Jaguar Land Rover applied for the 3D Automobile design for “[m]otor land vehicles and structural parts therefor.” Below is the original drawing of the mark:
With evidence of use of the automobile as follows:
The design code (DC) attributed to the 3D Automobile Design is 18.05.01 which encompasses all types of automobiles and all types of designs, e.g., 2D and 3D (there are 5,652 marks that contain DC 18.05.01).
To narrow the search and obtain results only for 3D automobile designs, the search parameters were narrowed to those records with goods and services containing the word, “automobile”; drawing code “2” (ruling out 2D designs) and a mark description which includes the phrase, “three dimensional.” This search revealed 14 marks, a few are shown below:
Above from left to right, Reg. No. 3924361 (automobile kit), Reg. No. 4107953 (Bugatti), Reg. No. 3389149 (Porsche), Reg. No. 3352085 (BMW) and Reg. No. 3272975 (Smart).
The Examining Attorney conducted a different search – by DC (18.05.01), drawing code “2” and class 12. This brought up a wider range of marks (101), the results of which include 3D designs not designated as such. A few of the results from this search include:
Reg. No. 4545494 (Local Motors), App. No. 85034765 (front view), Reg. No. 3888272 (Audi), App. No. 77355668 (Shelby) and App. No. 76383872 (Safir GT 40 Spares), respectively.
After conducting the search, the Examining Attorney issued an office action containing two refusals: (i) a functional refusal (tires are functional and therefore cannot be part of the mark. Showing the tires in dotted lines and amending the mark description would overcome this refusal); and (ii) a non-distinctive product design refusal (product design is not inherently distinctive and consequently, acquired distinctiveness must be demonstrated before the application can be approved).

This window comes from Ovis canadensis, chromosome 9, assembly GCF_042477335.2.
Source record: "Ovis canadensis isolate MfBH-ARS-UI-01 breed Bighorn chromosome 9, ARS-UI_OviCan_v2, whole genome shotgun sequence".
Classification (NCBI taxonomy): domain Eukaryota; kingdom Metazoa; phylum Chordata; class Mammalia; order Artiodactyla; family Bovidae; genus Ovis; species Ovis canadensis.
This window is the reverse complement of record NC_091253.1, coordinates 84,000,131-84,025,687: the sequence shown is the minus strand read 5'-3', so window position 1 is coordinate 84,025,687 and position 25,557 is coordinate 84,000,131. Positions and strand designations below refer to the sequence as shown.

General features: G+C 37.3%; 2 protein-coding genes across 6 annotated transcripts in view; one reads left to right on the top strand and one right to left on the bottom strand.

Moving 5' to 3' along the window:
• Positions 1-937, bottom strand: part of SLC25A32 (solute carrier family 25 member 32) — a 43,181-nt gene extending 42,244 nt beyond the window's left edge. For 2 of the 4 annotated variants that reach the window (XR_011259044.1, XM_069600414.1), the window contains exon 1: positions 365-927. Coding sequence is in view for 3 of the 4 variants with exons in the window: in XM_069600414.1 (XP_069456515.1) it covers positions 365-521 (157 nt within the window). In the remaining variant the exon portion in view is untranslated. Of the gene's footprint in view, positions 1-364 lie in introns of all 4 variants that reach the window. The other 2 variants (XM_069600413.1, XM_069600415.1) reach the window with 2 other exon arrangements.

JLR responded with a new drawing and description that indicated the tires are not part of the mark. In connection with the non-distinctive product design refusal, JLR provided information “consisting of advertising, promotional materials, statements of recognition, and various other materials, including unsolicited third party materials, that evidence that … [the 3D Automobile design] has acquired distinctiveness as an indicator of source.” Some excerpts from the response are:
- The history of the 3D Automobile design – “In March 1961, … [JLR] established itself as an icon in motor vehicle design and performance when it unveiled the legendary … sports car … at the Geneva Motor Show … On its release, Enzo Ferrari, the Italian race car driver and founder of the Ferrari automotive brand, called … [JLR’s 3D Automobile design] ‘[t]he most beautiful car ever made.’ … Singer Frank Sinatra said … ‘I want that car and I want it now.’”
- Inclusion in the Museum of Modern Art (MoMa), New York City collection as 1 of 6 automobiles. In its brochure and press release when adding the automobile in 1996, MoMa “note[d] the vehicles ‘sleek, bullet-like shape’ and lauds its ‘innovative, influential design’ by stating, ‘[i]f ever a sports car elicited powerful emotions, the sleek Jaguar E-Type … is probably the most evocative. … ‘[a]though it was introduced over thirty years ago, its rounded projectile-like shape continues to be one of the most influential and often imitated styling forms.’”
- 2011 New York Times article that stated, “[w]ith its dramatic oval face and sleek body, as feline and predatory as the Jaguar name promised, it arrived into a world of tailfins like a jet fighter among prop planes.’”
- Appearance in over 400 movies, television shows, and documentaries including the Austin Powers movies.
- Author Eric Dymock, motoring correspondent for The Sunday Times, wrote in his book about Jaguars that “‘the E-type stamped its image on a generation and its shape became an icon of the so-called swinging sixties.’ (italics added).”
After submission of the materials in the response, the application was approved and a Registration (U.S. Reg. No. 4958314) issued May 17, 2016.
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